White House dinner a real joke
Published: Friday, May 4, 2012
Updated: Monday, August 27, 2012 16:08
The baked chicken had thicker skin than the assembled guests at the White House Correspondents Dinner the other night. After the Comedian in Chief’s 20 minute long set, politicos and journalists lined up to say they had their feelings hurt and that the President’s comedy had crossed the line.
Did he go too far? No, and listening to wealthy, pasty-faced, over-fed politicians say they have had their egos bruised and feelings hurt by a joke does injustice to the millions of people who get their feelings truly hurt each week when they line up for food stamps or unemployment checks.
The White House Correspondents Dinner has essentially become a roast for and by people who really just aren’t funny. Everybody in that room loves to sling it but they really can’t take it when the barbs come their way. Congratulations to Jimmy Kimmel for trying to entertain a room full of people who have to look around to see if others are laughing before they join in.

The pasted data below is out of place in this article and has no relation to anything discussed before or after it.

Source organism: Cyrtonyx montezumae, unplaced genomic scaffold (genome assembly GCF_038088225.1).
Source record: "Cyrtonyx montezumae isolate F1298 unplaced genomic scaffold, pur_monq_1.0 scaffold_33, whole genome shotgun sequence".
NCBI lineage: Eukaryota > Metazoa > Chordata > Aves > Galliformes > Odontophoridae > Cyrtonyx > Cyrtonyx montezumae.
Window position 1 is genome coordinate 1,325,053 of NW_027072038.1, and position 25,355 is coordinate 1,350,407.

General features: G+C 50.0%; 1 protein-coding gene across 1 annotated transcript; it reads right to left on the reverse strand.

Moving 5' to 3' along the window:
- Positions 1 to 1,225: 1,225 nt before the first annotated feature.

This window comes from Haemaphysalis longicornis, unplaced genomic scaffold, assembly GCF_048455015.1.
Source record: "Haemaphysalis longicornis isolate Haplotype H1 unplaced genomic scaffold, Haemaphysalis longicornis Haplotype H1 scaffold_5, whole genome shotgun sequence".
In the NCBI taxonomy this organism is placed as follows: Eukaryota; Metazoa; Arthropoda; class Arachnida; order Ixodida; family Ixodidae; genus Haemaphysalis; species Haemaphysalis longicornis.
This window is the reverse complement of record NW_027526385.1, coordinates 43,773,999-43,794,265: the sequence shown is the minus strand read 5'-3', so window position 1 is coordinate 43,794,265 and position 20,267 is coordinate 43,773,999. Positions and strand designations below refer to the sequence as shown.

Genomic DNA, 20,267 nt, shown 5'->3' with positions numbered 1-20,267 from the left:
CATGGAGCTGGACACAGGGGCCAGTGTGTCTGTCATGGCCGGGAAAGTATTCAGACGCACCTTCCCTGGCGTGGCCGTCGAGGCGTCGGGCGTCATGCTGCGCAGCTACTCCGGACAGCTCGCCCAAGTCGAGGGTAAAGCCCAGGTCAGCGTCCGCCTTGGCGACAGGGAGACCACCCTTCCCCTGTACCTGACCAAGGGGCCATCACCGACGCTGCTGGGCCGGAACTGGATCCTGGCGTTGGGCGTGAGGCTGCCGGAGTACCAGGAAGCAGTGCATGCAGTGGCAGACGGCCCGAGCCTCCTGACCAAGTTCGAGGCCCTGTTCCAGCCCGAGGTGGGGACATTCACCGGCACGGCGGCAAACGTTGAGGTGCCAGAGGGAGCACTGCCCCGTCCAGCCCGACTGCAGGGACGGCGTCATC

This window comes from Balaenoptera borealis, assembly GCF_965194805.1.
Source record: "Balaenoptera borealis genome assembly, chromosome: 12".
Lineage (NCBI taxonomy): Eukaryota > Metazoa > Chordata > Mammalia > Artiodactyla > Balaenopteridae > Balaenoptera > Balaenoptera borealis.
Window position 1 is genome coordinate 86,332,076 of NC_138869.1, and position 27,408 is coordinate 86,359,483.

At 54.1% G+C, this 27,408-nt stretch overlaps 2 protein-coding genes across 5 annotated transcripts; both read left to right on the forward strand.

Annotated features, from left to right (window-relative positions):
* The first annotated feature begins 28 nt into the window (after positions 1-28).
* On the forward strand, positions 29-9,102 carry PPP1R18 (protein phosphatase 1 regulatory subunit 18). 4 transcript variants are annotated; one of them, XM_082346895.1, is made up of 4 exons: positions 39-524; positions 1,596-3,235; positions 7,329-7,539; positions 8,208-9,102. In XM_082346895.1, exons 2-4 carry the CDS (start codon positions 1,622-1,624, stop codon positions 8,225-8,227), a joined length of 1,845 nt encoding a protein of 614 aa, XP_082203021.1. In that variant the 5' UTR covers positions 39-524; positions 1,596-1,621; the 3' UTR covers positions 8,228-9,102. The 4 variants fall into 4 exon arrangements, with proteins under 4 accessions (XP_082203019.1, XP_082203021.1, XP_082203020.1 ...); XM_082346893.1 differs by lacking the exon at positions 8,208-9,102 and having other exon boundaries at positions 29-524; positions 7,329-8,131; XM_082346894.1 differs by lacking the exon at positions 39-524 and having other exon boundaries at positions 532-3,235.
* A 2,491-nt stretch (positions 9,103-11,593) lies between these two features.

Kimmel was good. He’s no Stephen Colbert, but he did have a great line near the end. “Some people say journalism is in decline, they say you've become too politicized, too focused on sensationalism, they say you no longer honor your duty to inform America but instead actively divide us so that your corporate overlord can rake in the profits,” Kimmel said. “I don't have a joke for this, it's just what some people say.”
If the purpose of the event is to honor the work of journalists like Marie Colvin and Remi Ochlik, who were killed in Syria recently, why hold a roast and include the likes of a Kardashian or a Lohan? It cheapens their memory.
The party planning committee for the Correspondents Dinner needs to decide what kind of an event it is going to be and settle on an identity. As for those ruffled politicos? With Congress having a nine percent approval rating, it seems the American people have decided that THEY are the real joke.